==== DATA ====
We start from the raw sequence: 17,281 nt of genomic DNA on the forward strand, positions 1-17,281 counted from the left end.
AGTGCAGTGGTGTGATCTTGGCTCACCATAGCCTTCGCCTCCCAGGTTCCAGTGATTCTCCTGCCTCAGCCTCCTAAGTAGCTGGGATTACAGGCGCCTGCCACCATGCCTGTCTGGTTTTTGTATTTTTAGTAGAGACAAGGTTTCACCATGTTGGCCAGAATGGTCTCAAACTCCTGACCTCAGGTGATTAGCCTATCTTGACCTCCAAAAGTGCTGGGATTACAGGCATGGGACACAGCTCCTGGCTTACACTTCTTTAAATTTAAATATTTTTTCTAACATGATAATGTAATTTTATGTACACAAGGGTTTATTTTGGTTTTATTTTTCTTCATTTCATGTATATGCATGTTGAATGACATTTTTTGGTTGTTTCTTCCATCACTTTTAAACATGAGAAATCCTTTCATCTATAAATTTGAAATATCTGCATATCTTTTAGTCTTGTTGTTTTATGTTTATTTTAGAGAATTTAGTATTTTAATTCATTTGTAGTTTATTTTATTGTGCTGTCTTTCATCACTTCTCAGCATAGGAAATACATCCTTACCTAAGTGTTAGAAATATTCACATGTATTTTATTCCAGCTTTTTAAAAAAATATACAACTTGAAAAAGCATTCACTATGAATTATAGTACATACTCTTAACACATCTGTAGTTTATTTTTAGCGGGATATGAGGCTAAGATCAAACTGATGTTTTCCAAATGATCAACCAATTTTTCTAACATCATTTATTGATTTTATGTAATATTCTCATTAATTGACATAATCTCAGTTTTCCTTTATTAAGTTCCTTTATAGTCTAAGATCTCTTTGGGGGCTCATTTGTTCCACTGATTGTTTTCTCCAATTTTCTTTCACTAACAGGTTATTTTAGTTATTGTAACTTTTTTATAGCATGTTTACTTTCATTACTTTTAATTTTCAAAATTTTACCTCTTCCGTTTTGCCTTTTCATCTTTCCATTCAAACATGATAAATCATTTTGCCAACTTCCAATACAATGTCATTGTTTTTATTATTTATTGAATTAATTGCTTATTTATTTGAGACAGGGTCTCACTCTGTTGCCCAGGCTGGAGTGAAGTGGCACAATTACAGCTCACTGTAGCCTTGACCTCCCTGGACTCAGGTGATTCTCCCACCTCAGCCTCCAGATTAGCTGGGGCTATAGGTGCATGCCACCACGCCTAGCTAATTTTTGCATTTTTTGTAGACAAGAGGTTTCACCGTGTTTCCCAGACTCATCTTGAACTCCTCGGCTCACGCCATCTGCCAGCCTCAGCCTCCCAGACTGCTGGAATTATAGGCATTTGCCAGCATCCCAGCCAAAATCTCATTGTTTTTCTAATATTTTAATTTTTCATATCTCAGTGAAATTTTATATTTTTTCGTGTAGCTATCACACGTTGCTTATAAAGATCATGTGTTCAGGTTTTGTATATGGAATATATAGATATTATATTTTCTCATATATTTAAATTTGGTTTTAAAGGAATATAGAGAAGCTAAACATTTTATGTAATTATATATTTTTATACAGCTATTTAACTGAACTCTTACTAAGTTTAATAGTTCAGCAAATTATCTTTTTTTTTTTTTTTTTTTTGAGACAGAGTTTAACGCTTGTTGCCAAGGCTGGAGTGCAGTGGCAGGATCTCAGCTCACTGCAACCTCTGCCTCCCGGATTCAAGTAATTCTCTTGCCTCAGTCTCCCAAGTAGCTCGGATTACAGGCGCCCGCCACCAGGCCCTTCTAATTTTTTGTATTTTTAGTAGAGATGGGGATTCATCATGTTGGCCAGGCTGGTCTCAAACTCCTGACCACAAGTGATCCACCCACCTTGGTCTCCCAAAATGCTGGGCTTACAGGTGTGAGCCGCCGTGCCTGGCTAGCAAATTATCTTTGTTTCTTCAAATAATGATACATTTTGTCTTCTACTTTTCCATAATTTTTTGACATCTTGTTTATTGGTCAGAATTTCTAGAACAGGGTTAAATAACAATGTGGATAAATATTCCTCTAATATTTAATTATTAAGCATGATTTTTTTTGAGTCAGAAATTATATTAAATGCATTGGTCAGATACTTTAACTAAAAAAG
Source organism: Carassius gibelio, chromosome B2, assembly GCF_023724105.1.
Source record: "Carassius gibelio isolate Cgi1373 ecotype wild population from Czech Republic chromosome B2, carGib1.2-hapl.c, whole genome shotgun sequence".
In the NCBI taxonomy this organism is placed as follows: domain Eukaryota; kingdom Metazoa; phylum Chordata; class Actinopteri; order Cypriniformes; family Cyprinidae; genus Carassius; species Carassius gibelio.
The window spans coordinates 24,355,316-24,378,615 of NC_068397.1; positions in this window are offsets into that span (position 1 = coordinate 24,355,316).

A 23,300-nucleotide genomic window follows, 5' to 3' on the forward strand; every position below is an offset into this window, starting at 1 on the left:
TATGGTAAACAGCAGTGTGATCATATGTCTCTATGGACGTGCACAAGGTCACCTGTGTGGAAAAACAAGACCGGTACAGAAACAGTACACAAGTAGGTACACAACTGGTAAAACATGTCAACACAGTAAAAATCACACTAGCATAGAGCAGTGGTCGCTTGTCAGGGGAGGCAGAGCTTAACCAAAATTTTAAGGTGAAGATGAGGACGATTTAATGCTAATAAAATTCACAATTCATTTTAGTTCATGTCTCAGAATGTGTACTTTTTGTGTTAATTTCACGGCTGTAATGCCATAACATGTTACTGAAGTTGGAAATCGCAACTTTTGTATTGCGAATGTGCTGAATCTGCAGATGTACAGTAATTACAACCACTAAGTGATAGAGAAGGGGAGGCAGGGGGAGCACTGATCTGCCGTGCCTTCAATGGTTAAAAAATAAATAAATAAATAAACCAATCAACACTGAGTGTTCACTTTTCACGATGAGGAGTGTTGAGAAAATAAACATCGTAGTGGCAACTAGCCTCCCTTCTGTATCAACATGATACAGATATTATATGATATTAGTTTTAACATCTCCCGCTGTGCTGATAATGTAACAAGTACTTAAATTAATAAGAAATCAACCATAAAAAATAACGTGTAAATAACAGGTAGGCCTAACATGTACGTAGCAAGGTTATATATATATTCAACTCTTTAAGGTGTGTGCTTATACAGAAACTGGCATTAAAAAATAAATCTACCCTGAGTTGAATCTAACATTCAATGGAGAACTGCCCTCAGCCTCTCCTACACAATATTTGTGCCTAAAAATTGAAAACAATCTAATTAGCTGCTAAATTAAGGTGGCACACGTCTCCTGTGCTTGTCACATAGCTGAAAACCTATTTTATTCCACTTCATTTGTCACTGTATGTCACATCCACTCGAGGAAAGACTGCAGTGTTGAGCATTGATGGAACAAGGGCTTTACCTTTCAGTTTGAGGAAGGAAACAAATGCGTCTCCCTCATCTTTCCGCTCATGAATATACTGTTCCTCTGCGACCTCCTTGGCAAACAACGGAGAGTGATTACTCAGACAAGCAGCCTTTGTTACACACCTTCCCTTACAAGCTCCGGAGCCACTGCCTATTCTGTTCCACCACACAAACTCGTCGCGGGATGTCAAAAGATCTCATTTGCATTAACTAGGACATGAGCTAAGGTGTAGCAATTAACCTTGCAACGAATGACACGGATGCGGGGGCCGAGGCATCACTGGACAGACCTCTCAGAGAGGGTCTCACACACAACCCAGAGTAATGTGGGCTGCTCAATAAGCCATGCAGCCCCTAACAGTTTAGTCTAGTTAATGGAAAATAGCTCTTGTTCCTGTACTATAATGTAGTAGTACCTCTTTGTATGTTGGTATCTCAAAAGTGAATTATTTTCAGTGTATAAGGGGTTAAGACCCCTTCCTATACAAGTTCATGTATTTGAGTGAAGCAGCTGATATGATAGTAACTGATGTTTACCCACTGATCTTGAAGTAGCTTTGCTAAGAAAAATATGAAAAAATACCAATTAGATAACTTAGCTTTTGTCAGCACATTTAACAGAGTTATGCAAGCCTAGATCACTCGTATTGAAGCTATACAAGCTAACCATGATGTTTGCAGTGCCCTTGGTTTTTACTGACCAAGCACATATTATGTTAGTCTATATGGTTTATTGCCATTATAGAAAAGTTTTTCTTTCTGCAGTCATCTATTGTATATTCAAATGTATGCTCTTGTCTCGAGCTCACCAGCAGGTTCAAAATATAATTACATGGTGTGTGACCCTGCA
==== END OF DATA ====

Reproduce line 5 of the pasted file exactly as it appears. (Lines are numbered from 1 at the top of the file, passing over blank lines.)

In the NCBI taxonomy this organism is placed as follows: domain Eukaryota; kingdom Metazoa; phylum Chordata; class Actinopteri; order Cypriniformes; family Cyprinidae; genus Carassius; species Carassius gibelio.